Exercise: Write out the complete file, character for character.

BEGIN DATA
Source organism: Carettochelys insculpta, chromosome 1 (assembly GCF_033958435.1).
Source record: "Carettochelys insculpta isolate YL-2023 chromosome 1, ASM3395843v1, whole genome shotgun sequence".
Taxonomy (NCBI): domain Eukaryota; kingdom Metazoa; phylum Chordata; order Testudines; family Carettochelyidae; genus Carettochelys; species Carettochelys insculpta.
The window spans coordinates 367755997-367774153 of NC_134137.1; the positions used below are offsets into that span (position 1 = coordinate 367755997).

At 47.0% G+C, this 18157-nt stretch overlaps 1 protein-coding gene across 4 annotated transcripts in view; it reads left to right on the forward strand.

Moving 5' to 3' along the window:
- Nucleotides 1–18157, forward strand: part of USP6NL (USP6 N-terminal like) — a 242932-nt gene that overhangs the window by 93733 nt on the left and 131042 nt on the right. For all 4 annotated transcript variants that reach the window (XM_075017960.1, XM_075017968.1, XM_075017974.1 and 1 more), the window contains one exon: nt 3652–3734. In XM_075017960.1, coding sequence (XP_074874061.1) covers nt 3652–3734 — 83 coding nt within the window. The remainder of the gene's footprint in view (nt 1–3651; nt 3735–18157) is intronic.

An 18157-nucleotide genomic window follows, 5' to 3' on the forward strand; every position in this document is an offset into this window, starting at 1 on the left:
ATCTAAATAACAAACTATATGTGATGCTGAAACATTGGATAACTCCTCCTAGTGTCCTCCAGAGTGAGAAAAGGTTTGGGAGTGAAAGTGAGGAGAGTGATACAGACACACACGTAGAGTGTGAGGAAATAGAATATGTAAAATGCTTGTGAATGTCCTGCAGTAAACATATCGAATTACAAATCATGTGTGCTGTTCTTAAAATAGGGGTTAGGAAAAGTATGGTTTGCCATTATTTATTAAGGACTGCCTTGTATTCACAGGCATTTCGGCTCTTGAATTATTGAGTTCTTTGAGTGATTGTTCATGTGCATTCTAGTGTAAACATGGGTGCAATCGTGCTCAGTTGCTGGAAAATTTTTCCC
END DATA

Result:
Source organism: Carettochelys insculpta, chromosome 1 (assembly GCF_033958435.1).
Source record: "Carettochelys insculpta isolate YL-2023 chromosome 1, ASM3395843v1, whole genome shotgun sequence".
Taxonomy (NCBI): domain Eukaryota; kingdom Metazoa; phylum Chordata; order Testudines; family Carettochelyidae; genus Carettochelys; species Carettochelys insculpta.
The window spans coordinates 367755997-367774153 of NC_134137.1; the positions used below are offsets into that span (position 1 = coordinate 367755997).

At 47.0% G+C, this 18157-nt stretch overlaps 1 protein-coding gene across 4 annotated transcripts in view; it reads left to right on the forward strand.

Moving 5' to 3' along the window:
- Nucleotides 1–18157, forward strand: part of USP6NL (USP6 N-terminal like) — a 242932-nt gene that overhangs the window by 93733 nt on the left and 131042 nt on the right. For all 4 annotated transcript variants that reach the window (XM_075017960.1, XM_075017968.1, XM_075017974.1 and 1 more), the window contains one exon: nt 3652–3734. In XM_075017960.1, coding sequence (XP_074874061.1) covers nt 3652–3734 — 83 coding nt within the window. The remainder of the gene's footprint in view (nt 1–3651; nt 3735–18157) is intronic.

An 18157-nucleotide genomic window follows, 5' to 3' on the forward strand; every position in this document is an offset into this window, starting at 1 on the left:
ATCTAAATAACAAACTATATGTGATGCTGAAACATTGGATAACTCCTCCTAGTGTCCTCCAGAGTGAGAAAAGGTTTGGGAGTGAAAGTGAGGAGAGTGATACAGACACACACGTAGAGTGTGAGGAAATAGAATATGTAAAATGCTTGTGAATGTCCTGCAGTAAACATATCGAATTACAAATCATGTGTGCTGTTCTTAAAATAGGGGTTAGGAAAAGTATGGTTTGCCATTATTTATTAAGGACTGCCTTGTATTCACAGGCATTTCGGCTCTTGAATTATTGAGTTCTTTGAGTGATTGTTCATGTGCATTCTAGTGTAAACATGGGTGCAATCGTGCTCAGTTGCTGGAAAATTTTTCCC